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Sleep is an important part of the day but approximately one third of Americans do not get adequate sleep. This could ultimately lead to hypertension, heart artery disease, atrial fibrillation, and early death. So, what can be done to get a good night’s sleep?

The normal sleep cycle consists of four stages. There are three stages of non-REM (rapid eye movement) sleep, each lasting 5-15 minutes. Stage 3 of non-REM is the deep sleep stage where the muscles, tissues of the body and the brain are refreshed from the stresses of the day, bone and muscle are built and the immune system is strengthened. During the REM stage, the eyes move rapidly from side to side, the muscles are often paralyzed, and the brain is more active than in stage 3. Dreaming occurs during REM sleep and a person can dream 4 to 6 times per night. 

There are a variety of sleep disorders; the most common are insomnia and sleep apnea. Insomnia is difficulty falling asleep and staying asleep. It may be due to psychological stress, excessive mental activity at bedtime, inconsistent bedtimes or caffeine or heavy alcohol intake in the evening. It may be treated through behavioral modifications, exercise, and avoiding stimulants in the evening. Medications can be helpful, including sleeping pills and melatonin. Melatonin is a hormone produced by the pineal gland in the brain and it helps regulate the sleep-wake cycle. It is also available as an over the counter medication used to shorten the time to sleep. Nowadays, one of the biggest causes of insomnia is the use of electronic devices near bedtime. It has been found that the light exposure from these devices affects the normal sleep cycle. The light emitted suppresses the secretion of melatonin. This causes a later sleep time, increased alertness at bedtime, reduced REM sleep, and increased morning sleepiness.

Sleep apnea is a condition characterized by periods of decreased breathing while sleeping. Obstructive sleep apnea occurs when air movement into the lungs ceases causing the oxygen level in the body to fall. This prompts the person to wake up and take deep breaths. These periods of apnea disrupt the sleep cycle and prevent the person from getting enough time in the restorative stages of sleep. Because the body does not get enough rest, the person feels “revved up” all the time. It is associated with loud snoring, excessive daytime sleepiness, morning headaches and irritability. Sleep apnea is also associated with significant heart problems including hypertension, stroke, heart failure, blockage in the heart arteries and atrial fibrillation. It is diagnosed by a sleep study, which counts and measures the periods of apnea and low oxygen. Treatment of sleep apnea primarily involves weight loss and CPAP. Treatment with CPAP is especially useful in lowering blood pressure and preventing recurrent episodes of atrial fibrillation and congestive heart failure.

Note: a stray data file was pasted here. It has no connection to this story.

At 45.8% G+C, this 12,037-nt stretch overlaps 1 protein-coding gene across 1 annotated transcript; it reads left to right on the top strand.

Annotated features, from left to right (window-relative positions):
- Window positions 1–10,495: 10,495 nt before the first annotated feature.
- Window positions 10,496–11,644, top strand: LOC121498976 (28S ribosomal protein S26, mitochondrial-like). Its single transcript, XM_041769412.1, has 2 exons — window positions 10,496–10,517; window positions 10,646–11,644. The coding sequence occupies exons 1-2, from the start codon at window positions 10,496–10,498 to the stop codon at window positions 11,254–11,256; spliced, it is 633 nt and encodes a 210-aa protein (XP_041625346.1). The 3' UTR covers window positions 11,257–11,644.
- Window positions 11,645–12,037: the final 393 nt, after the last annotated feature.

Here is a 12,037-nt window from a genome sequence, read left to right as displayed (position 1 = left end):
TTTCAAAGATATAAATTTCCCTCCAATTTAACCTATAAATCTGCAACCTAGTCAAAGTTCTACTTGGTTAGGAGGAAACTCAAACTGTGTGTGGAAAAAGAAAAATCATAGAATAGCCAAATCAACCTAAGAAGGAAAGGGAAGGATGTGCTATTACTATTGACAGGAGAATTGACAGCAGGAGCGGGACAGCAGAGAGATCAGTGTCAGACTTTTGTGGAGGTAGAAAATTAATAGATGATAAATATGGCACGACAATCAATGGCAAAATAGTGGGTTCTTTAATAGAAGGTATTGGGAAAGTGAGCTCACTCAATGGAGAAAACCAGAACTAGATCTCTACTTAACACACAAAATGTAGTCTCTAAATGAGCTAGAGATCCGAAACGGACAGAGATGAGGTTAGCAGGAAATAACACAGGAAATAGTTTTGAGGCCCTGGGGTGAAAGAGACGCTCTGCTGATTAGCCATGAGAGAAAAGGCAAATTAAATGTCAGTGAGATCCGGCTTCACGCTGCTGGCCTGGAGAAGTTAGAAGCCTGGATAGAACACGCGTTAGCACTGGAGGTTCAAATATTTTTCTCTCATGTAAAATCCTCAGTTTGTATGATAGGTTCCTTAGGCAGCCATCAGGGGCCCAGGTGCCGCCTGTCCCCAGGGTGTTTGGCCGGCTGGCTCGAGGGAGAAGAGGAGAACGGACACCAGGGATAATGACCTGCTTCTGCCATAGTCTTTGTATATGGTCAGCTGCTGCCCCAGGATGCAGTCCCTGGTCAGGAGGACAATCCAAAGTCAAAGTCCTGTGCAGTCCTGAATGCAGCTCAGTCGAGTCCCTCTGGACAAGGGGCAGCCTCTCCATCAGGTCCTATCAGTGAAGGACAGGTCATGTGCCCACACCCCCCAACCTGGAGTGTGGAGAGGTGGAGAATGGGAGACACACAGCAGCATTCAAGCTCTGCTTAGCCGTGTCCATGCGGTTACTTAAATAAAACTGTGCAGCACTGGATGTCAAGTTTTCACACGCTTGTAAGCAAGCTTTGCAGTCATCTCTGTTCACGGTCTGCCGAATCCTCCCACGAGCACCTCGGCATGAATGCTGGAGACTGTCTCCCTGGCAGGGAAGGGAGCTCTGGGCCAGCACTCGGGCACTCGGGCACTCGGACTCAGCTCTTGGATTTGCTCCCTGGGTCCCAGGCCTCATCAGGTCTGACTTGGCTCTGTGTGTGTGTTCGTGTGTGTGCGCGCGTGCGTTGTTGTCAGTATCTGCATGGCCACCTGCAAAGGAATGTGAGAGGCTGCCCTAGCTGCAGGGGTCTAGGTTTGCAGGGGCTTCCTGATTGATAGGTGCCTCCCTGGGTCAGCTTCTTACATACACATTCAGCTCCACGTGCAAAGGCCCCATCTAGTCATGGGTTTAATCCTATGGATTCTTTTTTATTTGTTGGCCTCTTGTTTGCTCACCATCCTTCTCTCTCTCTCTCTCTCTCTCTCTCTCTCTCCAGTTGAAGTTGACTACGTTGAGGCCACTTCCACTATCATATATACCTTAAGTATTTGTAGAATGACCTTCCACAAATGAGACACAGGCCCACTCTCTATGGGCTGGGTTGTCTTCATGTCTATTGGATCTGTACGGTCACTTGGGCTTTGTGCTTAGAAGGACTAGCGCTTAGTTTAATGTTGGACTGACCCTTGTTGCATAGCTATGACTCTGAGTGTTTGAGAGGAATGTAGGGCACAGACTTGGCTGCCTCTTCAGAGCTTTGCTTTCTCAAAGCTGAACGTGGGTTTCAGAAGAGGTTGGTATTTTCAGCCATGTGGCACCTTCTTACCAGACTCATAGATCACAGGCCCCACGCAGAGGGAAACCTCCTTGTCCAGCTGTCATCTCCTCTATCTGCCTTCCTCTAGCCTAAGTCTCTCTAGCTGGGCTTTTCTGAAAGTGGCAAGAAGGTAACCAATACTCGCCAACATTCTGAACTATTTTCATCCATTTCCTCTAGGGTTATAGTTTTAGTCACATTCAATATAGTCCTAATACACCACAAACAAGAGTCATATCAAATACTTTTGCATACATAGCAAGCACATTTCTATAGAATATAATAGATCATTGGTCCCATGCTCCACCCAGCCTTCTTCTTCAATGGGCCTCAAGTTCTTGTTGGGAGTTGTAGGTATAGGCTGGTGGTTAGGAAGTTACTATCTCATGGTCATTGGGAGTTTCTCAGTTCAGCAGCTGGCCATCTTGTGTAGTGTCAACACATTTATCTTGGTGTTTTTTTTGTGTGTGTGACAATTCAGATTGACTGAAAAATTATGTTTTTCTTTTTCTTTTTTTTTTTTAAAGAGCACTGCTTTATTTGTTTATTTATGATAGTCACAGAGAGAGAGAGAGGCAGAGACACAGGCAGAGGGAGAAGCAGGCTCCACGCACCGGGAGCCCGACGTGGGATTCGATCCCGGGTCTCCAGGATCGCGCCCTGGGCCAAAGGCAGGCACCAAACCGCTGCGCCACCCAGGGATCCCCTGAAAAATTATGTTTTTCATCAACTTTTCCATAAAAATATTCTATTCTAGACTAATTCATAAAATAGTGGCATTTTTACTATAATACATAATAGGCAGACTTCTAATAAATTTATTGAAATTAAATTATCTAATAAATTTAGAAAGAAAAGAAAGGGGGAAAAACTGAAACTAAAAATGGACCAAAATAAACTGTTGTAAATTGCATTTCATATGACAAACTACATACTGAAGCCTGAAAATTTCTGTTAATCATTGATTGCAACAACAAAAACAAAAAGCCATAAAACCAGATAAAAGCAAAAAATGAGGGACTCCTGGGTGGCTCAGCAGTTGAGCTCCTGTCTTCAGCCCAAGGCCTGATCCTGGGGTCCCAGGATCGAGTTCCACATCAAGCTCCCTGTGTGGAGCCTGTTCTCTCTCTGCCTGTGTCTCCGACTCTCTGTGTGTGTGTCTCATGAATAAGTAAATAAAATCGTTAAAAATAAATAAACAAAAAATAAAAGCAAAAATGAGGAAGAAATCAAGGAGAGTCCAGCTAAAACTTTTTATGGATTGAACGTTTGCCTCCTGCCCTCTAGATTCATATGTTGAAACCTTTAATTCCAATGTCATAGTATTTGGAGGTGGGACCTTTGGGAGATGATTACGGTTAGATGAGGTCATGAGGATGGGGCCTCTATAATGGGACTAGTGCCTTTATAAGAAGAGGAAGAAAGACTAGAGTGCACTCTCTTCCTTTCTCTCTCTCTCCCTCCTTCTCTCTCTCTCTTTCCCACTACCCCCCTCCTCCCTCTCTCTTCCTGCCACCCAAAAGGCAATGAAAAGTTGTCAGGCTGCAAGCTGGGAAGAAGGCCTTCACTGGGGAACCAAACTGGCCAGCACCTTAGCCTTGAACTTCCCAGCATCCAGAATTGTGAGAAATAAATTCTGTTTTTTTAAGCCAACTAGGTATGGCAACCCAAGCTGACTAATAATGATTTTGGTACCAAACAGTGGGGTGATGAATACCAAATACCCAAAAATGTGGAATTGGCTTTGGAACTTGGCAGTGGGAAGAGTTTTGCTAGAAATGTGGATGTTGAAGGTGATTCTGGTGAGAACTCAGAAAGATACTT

Just as important as sleep is the process of waking up. When one is woken suddenly and too early, there is a prolonged period between the eyes opening and being fully awake. This phenomenon is called sleep inertia, a groggy sensation somewhat like jet lag. This is because the brain’s arousal system is activated almost immediately but the higher centers of the brain take longer to awaken. Sleep inertia can take anywhere from 2-4 hours to resolve. Waking up naturally, is much better for us. The mismatch between our biologically optimal wake up time and the alarm clock time takes a toll on our system, leading to obesity, diabetes and heart disease.

So, what is the optimal amount of sleep needed for a long and healthy life? In one study, examining patients 40-54 years old and who were free of heart disease, those sleeping less than 6 hours or more than 8 hours per night had higher risk of plaque in the heart arteries than those sleeping 7 to 8 hours. In another study of patients over 60 years old, those who slept less than 6 hours had a 12% increased risk for death and those who slept more than 9 hours had a 30% increased risk of death. In this population as well, 7 to 8 hours was the optimal amount of sleep time. However, very different results could be found if younger populations are studied.

Bridgewater resident Steve Georgeson is a cardiologist who works for Medicor Cardiology. Here, he writes about topics and events pertaining to cardiology.